Is Irish Beef Grass Fed?

Eating a paleo diet in Ireland

I’ve recently started eating a paleo diet. More specifically, the auto-immune protocol AIP paleo diet to help with my auto-immune disease; ulcerative colitis. The paleo diet recommends eating pasture fed meat including grass-fed beef and lamb. Living in Ireland, this posed a question for me. If I buy Irish beef or lamb, is this grass fed? No labelling to guarantee this is available in Ireland, as is available in USA and more recently in the UK ( But is this just a cultural issue? Growing up in Ireland, everywhere you go, you see cattle and sheep out grazing and at the right time of year, inevitably when you’re in a rush, you get stuck behind a trailer full of silage or bales of hay. In fact, when I first heard the term grass-fed beef, I laughed – what else would a cow eat?! So with no labelling to help me decide, I did what any sensible person would do, I googled it. But alas, the internet failed me! All I could find were like-minded people, asking the same questions but with no definitive answers. Being a physicist, I carry out research, daily, as part of my job. Basically I know my way around pubmed, so I decided to carry out my own research. Then with the help of the kind folk in bord bia, teagasc, Irish farmers association, Kerrygold and universities up and down the country, despite my lack of farming knowledge and with only a very basic understanding of nutrition and metabolism,
I’ve come up with some answers!

  • Irish Beef is 80-100% grass fed
  • Irish cattle spend ~300 days/year outside at pasture
  • Irish cattle have to come indoors in winter because
    1. the wet, cold weather
    2. grass doesn’t grow in winter
    3. trampling the wet ground could ruin (poach) the grass for the following spring
  • When indoors, Irish cattle eat 80%-90% dry grass (hay) or preserved grass (silage)
  • Grain or concentrates may be required to supplement indoor feeding (10-20%)



Irish beef is 80-100% grass fed.  Irish farming practices favour 100% grass fed. Irish cattle animals remain at pasture for ~300 days of the year but must be brought inside during the cold wet winter months because grass stops growing and trampling the wet damp ground can ruin or ‘poach’ the grass for the following spring. During these winter months, animals are predominantly fed 80-90% hay/silage harvested by the farmer during the year, specifically for this purpose. However, if the harvest of hay and silage isn’t sufficient or depending on the length of the winter, feed must be supplemented with grains.

Buying Irish beef will always give you beef that is 80-100% grass fed. Buying Irish beef in late spring, summer, autumn and early winter is almost a guarantee that the beef will be finished on grass. If buying Irish beef during the winter months, the likelihood is some grain (10-20%) will have been used to supplement the grass feed in the finishing diet.

Overall, because of the culture of Irish farming, despite not having a 100% grass-fed sticker and even when 10-20% grains are used when required for winter feeding periods, Irish beef is a very different product to the grain fed beef that made grass fed beef so popular in the US. In fact, others recommend always buying Irish beef products when available simply as compared to US and continental practices, the proportion of time on pastures is bound to show up in the nutritional quality of the meat [1]. Intuitively, this makes sense to me too. If I was to follow a diet, lifestyle or exercise regime 80-90% of the time, I would expect to reap most if not all the benefits. Wouldn’t cows be just the same?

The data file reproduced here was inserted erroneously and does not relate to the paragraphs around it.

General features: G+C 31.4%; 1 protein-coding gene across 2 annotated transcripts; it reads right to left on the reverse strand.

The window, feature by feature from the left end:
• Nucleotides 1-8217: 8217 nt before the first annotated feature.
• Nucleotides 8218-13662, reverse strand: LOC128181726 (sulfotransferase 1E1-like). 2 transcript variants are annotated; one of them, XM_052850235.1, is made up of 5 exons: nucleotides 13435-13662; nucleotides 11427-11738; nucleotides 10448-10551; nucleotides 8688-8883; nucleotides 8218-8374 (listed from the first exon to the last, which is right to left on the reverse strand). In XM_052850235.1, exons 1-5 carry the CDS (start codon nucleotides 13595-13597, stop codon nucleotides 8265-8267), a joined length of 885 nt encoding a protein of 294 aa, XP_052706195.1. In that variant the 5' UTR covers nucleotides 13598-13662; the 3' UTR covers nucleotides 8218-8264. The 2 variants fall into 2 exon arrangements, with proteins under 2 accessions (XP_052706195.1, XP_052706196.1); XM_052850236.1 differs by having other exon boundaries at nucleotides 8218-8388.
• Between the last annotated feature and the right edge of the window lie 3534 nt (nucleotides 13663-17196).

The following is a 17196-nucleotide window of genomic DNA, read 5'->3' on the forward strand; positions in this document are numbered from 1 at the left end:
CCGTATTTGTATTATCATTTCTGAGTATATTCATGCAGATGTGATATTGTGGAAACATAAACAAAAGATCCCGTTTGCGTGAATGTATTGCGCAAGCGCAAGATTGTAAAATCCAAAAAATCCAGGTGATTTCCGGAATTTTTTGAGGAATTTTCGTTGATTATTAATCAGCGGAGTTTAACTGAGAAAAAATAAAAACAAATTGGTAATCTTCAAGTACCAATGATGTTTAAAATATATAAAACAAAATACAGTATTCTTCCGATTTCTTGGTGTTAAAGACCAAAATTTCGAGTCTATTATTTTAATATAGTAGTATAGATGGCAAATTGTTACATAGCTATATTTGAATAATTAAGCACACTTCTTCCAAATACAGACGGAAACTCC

So why eat grass-fed beef?

Over the past 20 years, the health benefits for eating grass-fed beef/lamb/dairy is increasingly evidenced in scientific research. Grass fed beef has less fat and therefore fewer calories compared to grain fed beef, so making this simple switch could save a person 1000’s of calories a year [2].  Compared to concentrate/grain fed beef, grass fed beef has 2-6 times more omega3 (the good fat, mostly associated with oily fish and linked to prevention of heart related diseases, depression and cancer). What’s more, grass-fed beef has an omega3:omega6 ratio of 2:1, a ratio optimal for human health [3] [4] [5] [6] [7].  And why is this? 60% of the fatty acids produced in the chloroplasts in green grass are omega-3s, so by feeding cattle food that’s good for them, they in turn become good food for us. But the good news doesn’t stop there. Conjugated linoleic acid or CLA, a known cancer fighting/preventative agent is also two to five times more abundant in grass fed beef compared to a grain fed counterparts [2] [5] [6] [7] [8]. What’s more, antioxidant vitamins and minerals such as vitamin E, beta-carotene (used in the production of vitamin A) are more abundant (3-10 times) in grass fed beef [2] [5] [7]. These vitamins are known for supporting the immune system and may fight against the development of heart disease, cancer, dementia, alzihmers as well having anti-aging properties [7]. And probably the most important point of all, the benefits are passed on to consumers of grass fed beef [9].